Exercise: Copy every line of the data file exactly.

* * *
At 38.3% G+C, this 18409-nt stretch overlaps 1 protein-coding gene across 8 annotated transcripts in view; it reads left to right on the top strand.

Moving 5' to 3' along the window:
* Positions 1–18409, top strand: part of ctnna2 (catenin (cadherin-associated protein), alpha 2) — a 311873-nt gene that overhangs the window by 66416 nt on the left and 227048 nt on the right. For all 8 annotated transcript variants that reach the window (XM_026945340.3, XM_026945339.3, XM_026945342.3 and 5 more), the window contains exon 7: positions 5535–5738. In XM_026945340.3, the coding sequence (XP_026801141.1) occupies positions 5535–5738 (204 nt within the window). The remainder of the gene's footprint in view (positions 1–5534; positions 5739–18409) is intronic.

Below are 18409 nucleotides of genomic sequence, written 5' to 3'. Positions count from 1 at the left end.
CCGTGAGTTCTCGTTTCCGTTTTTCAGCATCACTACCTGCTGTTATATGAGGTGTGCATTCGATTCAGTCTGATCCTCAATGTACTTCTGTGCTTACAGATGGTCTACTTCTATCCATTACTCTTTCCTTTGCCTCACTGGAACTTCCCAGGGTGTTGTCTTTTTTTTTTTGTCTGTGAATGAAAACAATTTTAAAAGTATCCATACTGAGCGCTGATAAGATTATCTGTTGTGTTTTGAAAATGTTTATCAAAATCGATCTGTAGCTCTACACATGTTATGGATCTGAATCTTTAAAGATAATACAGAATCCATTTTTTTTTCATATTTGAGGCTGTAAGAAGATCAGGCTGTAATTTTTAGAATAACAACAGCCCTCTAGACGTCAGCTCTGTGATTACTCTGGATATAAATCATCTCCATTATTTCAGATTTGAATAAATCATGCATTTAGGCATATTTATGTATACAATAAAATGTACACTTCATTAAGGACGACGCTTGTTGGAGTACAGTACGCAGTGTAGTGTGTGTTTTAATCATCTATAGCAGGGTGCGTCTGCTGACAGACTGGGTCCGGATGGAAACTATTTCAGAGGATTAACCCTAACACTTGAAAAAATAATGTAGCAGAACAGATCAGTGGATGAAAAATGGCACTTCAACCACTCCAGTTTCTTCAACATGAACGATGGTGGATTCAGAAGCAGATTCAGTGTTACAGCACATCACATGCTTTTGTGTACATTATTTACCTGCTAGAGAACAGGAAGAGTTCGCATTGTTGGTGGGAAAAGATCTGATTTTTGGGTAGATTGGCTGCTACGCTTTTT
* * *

At 38.3% G+C, this 18409-nt stretch overlaps 1 protein-coding gene across 8 annotated transcripts in view; it reads left to right on the top strand.

Moving 5' to 3' along the window:
* Positions 1–18409, top strand: part of ctnna2 (catenin (cadherin-associated protein), alpha 2) — a 311873-nt gene that overhangs the window by 66416 nt on the left and 227048 nt on the right. For all 8 annotated transcript variants that reach the window (XM_026945340.3, XM_026945339.3, XM_026945342.3 and 5 more), the window contains exon 7: positions 5535–5738. In XM_026945340.3, the coding sequence (XP_026801141.1) occupies positions 5535–5738 (204 nt within the window). The remainder of the gene's footprint in view (positions 1–5534; positions 5739–18409) is intronic.

Below are 18409 nucleotides of genomic sequence, written 5' to 3'. Positions count from 1 at the left end.
CCGTGAGTTCTCGTTTCCGTTTTTCAGCATCACTACCTGCTGTTATATGAGGTGTGCATTCGATTCAGTCTGATCCTCAATGTACTTCTGTGCTTACAGATGGTCTACTTCTATCCATTACTCTTTCCTTTGCCTCACTGGAACTTCCCAGGGTGTTGTCTTTTTTTTTTTGTCTGTGAATGAAAACAATTTTAAAAGTATCCATACTGAGCGCTGATAAGATTATCTGTTGTGTTTTGAAAATGTTTATCAAAATCGATCTGTAGCTCTACACATGTTATGGATCTGAATCTTTAAAGATAATACAGAATCCATTTTTTTTTCATATTTGAGGCTGTAAGAAGATCAGGCTGTAATTTTTAGAATAACAACAGCCCTCTAGACGTCAGCTCTGTGATTACTCTGGATATAAATCATCTCCATTATTTCAGATTTGAATAAATCATGCATTTAGGCATATTTATGTATACAATAAAATGTACACTTCATTAAGGACGACGCTTGTTGGAGTACAGTACGCAGTGTAGTGTGTGTTTTAATCATCTATAGCAGGGTGCGTCTGCTGACAGACTGGGTCCGGATGGAAACTATTTCAGAGGATTAACCCTAACACTTGAAAAAATAATGTAGCAGAACAGATCAGTGGATGAAAAATGGCACTTCAACCACTCCAGTTTCTTCAACATGAACGATGGTGGATTCAGAAGCAGATTCAGTGTTACAGCACATCACATGCTTTTGTGTACATTATTTACCTGCTAGAGAACAGGAAGAGTTCGCATTGTTGGTGGGAAAAGATCTGATTTTTGGGTAGATTGGCTGCTACGCTTTTT